But I can be quite cunning when I want to, so I was typing stuff into my phone while standing on the tram or sitting on the underground. I was trying to draw up new twists when hurrying to the station at half past five in the morning to have my driving lessons. Well, maybe it wasn’t my most effective time of the day but at least I was trying. Somehow I pulled it through and finished on the last day of the challenge with a little bit more than 50 000 words which is almost a hundred pages in Word. I really have no idea how all those sentences got onto the screen but I was happy to see them there.

Is my story finished? No it is far from it, there are a bunch of undrawn characters, unmined plotlines and uncorrected sentences. Many people who dismiss Nanowrimo say that you can only do a low quality hasty work if you have pressing deadline and word counts to fulfil. They forget two things: it is only a first draft, obviously you will have to work on it later, maybe you have to completely rewrite the whole text, but I don’t think that there are any stories which, like a literary Pallas Athene, jump out of the head of their creator in a perfect shape and shiny armour. Everything has to be reread, edited and reworked no matter if the first version was written in a month or in years. Secondly, if after a time one wishes to make a living from writing sooner or later one will have to make friends with a compulsory writing amount. Because, as my literature teacher once told me, nobody got paid for great yet unwritten story ideas.

Of course, I don’t want to forcefully convert anybody into a Nanowrimovian but I think it is worth trying if:

  • You have a good story idea, but no motivation (or time) to write it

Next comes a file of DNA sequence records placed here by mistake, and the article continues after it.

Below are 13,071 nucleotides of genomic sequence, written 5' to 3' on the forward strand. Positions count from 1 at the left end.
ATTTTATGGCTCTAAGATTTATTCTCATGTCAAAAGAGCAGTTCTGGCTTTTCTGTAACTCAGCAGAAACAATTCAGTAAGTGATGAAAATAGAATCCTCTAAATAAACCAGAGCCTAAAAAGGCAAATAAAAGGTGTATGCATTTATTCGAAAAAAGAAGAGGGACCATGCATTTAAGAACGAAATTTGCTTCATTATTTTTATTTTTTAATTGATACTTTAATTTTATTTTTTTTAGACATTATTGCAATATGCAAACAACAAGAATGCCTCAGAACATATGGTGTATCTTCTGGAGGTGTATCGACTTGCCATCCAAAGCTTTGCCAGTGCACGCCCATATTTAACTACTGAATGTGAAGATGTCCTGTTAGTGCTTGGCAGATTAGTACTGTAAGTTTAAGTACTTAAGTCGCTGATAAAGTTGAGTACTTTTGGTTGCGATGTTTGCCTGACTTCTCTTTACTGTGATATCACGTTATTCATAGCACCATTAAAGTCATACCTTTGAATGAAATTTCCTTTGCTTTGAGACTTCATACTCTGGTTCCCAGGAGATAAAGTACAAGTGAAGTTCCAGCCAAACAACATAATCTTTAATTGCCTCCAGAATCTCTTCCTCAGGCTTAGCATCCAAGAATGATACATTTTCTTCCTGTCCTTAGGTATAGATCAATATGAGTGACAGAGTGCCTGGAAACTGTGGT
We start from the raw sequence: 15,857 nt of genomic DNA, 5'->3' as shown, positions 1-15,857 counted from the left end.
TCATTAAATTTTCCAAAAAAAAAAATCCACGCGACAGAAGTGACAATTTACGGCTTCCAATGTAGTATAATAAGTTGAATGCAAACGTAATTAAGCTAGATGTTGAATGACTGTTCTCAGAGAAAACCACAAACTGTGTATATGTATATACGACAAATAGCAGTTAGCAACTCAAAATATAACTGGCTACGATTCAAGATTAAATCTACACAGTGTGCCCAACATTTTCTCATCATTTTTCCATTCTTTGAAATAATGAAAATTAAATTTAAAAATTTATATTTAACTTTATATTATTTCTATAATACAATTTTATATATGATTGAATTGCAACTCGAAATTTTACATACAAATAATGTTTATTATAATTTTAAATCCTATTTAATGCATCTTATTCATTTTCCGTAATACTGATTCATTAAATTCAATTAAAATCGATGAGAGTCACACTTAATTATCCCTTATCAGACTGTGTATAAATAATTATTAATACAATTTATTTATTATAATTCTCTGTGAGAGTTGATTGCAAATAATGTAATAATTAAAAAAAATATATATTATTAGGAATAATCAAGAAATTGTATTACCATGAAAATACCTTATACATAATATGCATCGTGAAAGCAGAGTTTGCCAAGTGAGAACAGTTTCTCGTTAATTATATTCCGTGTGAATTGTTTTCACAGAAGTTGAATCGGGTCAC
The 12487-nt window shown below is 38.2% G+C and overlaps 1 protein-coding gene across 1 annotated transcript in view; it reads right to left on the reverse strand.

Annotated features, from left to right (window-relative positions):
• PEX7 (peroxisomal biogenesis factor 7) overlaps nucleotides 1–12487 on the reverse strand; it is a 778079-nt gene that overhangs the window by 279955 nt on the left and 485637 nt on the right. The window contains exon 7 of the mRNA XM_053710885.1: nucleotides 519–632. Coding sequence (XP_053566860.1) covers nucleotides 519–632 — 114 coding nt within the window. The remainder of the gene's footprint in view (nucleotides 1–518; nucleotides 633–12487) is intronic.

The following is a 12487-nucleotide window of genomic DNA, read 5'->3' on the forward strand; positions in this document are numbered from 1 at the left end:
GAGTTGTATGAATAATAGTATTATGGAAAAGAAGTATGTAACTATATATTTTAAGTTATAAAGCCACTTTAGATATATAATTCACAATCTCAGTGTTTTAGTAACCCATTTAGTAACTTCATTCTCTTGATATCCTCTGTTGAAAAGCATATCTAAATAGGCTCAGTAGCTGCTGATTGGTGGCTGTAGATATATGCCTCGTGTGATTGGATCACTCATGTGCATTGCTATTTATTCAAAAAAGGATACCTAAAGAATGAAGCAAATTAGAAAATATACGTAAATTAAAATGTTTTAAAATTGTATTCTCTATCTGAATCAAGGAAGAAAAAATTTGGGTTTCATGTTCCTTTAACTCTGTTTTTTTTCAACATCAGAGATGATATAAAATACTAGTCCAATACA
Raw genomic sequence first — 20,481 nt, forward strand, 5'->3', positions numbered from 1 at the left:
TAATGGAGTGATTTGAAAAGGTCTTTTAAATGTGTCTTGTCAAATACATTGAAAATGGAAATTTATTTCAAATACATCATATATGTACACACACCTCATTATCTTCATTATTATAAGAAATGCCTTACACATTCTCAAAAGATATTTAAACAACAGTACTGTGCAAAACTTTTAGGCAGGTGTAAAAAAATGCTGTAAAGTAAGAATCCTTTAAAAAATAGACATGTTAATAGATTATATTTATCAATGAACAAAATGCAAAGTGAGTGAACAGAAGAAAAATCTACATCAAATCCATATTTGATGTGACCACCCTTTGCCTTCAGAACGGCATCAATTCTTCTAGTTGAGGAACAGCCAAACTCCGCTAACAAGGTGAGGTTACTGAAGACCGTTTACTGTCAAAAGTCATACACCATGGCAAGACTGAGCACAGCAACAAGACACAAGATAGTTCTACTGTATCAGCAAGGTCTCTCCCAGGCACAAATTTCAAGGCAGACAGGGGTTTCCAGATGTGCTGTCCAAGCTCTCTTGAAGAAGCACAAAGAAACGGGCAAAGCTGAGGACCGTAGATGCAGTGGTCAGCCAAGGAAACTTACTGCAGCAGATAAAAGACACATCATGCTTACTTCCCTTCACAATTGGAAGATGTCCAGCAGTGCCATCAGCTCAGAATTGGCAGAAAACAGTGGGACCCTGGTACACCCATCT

• You like challenges and you want to feel the sweet taste of victory over yourself (and procrastination)
  • If you are looking for a sense of achievement
  • If you just need the knowledge that you are not suffering alone, and there are fellow writers out there who are trying to do something with the gaping blank screen
  • If you want to win some cool writing related vouchers
  • Or simply you just want to play a bit and try your hand in a novel.

I am happy that I participated because I have learnt that if I really want I can find time for writing and while up till November I always found something more important, more pressing thing to do instead of sitting down and work on my stories. Nanowrimo has helped me to treat writing not as a chore but as a special treat after a long and tiring day.

Fanni Sütő is a 23-year old writer of everything she can lay a hand on; be it poems, flash fiction, novels or anything you can imagine. She has been writing in her mother tongue ( Hungarian) for a good ten years and started to come up with stories in English since the beginning of 2013. Her favorite genres are urban fantasy, fairy tale reworks and magical realism. She has been published in various online magazines and e-journals magazines such as Tincture Journal, Enchanted Conversations or The Casket of Fictional Delights. She dreams of finding the strength to finish her half-written urban fantasy novel which runs under the title "Londemonium"